Can't get a dinner reservation at Pizzeria Mozza? Don't worry, neither can we. So instead, we decided to check out Olio Pizzeria & Cafe, a new Neopolitan-style pizza joint on Third Street that officially opened Friday evening and serves up just about everything (including breakfast) from its 1,200 degree, wood-burning oven. We spoke to Bradford Kent, Olio's enthusiastic yet sleep-deprived chef-owner, about the pizza joint's grand opening, why he opens the doors at 7 a.m., and the best way to buy a used wood-burning oven. Turn the page.
Squid Ink: So how has the neighborhood reaction been so far?
Bradford Kent: It's been great. It's the weirdest thing; we've only been open for three days but already thirty percent of customers have been repeat customers. And maybe twenty percent have been true Italians, with broken English and all. All I wanted was a nice corner restaurant, not a phenomenon. But the fact that our sales figures over our first three days were better than what we thought they would be is a great sign. We thought we were going to make between 40 and 60 pizzas per day, but we sold 130 pizzas each day. Some guy came in with his family on Saturday, and he was the first customer back on Sunday morning. When he was leaving, he handed me a twenty dollar bill and said, “You're doing a great job. I want you to stay in the neighborhood.” That was really nice.
SI: What have been the most popular menu items?
BK: Our customers' favorite things have been really simple, which tells you a lot about the neighborhood. The most popular item so far has been a Swiss chard pizza with homemade chicken sausage with roasted tomatoes. It developed from a margharita pizza recipe that I worked for months to perfect. My pizza crust was inspired by the French baguette, which I think is the perfect bread. It's Neapolitan-style, so the crust comes out crispy in about ninety seconds. I also put the sausage on the pizza completely raw, which gets nice and crunchy within ninety seconds, too. We also have a lot of classic pizzas on the menu, which we make just to show that we can turn out wonderful classic dishes.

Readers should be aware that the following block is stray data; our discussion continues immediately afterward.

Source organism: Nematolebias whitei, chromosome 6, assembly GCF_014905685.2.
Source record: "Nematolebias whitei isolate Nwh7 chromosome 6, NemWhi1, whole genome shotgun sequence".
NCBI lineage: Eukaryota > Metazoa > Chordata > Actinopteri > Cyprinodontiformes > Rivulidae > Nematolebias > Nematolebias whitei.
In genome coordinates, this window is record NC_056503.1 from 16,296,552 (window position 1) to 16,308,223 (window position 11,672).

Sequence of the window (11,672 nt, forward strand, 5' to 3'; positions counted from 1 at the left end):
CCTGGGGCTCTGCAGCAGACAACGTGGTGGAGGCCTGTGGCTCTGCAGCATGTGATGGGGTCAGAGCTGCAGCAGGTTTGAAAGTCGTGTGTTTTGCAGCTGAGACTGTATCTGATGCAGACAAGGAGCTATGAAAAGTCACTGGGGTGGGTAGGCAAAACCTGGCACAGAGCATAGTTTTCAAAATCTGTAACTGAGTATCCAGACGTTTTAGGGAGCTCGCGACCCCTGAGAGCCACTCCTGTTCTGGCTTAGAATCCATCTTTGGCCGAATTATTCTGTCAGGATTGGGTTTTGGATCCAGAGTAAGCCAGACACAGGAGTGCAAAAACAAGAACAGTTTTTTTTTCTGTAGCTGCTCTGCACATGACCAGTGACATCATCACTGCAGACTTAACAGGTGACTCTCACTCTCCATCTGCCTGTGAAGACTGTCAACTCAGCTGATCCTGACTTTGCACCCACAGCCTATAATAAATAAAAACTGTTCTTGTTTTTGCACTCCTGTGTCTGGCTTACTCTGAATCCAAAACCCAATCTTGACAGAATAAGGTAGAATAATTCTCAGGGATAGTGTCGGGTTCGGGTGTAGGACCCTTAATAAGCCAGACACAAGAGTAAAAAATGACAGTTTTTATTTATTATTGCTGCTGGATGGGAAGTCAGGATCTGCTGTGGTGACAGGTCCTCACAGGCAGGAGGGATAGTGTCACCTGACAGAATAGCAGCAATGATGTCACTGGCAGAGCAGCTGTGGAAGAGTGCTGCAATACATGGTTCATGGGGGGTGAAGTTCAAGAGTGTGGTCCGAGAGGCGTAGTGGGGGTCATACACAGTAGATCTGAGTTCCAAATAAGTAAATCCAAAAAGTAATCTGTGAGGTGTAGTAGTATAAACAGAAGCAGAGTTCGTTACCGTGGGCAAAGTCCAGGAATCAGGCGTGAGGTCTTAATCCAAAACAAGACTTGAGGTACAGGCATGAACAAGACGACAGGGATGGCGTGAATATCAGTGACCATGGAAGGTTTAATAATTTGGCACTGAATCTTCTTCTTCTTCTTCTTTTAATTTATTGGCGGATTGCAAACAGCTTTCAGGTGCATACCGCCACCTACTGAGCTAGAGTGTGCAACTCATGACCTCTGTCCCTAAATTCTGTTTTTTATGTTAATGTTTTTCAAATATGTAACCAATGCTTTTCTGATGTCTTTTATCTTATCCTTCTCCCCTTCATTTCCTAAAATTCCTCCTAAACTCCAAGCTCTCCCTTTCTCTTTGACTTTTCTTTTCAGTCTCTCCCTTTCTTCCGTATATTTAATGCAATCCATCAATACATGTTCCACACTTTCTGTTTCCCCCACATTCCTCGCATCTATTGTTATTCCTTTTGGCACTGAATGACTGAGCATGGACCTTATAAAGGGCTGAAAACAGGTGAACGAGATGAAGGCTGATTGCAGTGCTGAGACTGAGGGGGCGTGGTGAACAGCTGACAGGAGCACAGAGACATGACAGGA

SI: You're one of the few pizza places around town serving breakfast. What's the philosophy behind that and what should we order when we come in at 7 a.m.?
BK: My grandfather was a “deli man” during the depression, which was a very different definition of “deli” from what we have today, so I wanted to bring back something like that. I'm making breakfast dishes like bialys and lox. I'm really excited about the breakfast bialy with the poached egg. Some people call it “toad in the hole” but I grew up calling it an “egg in the hole.” To do it right, we shape the bialy to order and then ask the customer if they want sesame seeds or onions on it. We dry our onions in front of the oven at night because that area is about 230 degrees. The onions are perfectly dried in the morning and are great on the bialy. We put the bialy in the oven until it is about ninety percent cooked, then take it out and put homemade basil pesto in the center, then a little bit of sea salt. We add a lightly poached egg and put it back in the oven just until it's done.
SI: Is it true that you cook every menu item in your wood-burning oven?
BK: I'm making cookies right now in a convection oven because they can't take the high heat of the wood-burning oven. But everything else is cooked in the wood-burning oven. I use both olive and walnut wood in the oven, I love the smell of walnut and the olive wood burns at a higher temperature but is less forgiving, which I like. Also, I try to keep the temperature of the wood oven low for breakfast items — around 600 to 700 degrees. Lunch is around 800 degrees. The dome of the oven is 1,200 degrees, so it's really hot. And as far as I know, we're the only place in the country making wood-fired bialys for breakfast.
SI: Where did you get your wood-burning oven?
SI: So it's considered seasoned?
BK: Exactly. And it's recycled.
Pizzeria Olio: 8075 West 3rd Street., Suite. 100, Los Angeles. (323) 930-9490.
Christie Bishop also blogs for PardonMyCrumbs.com.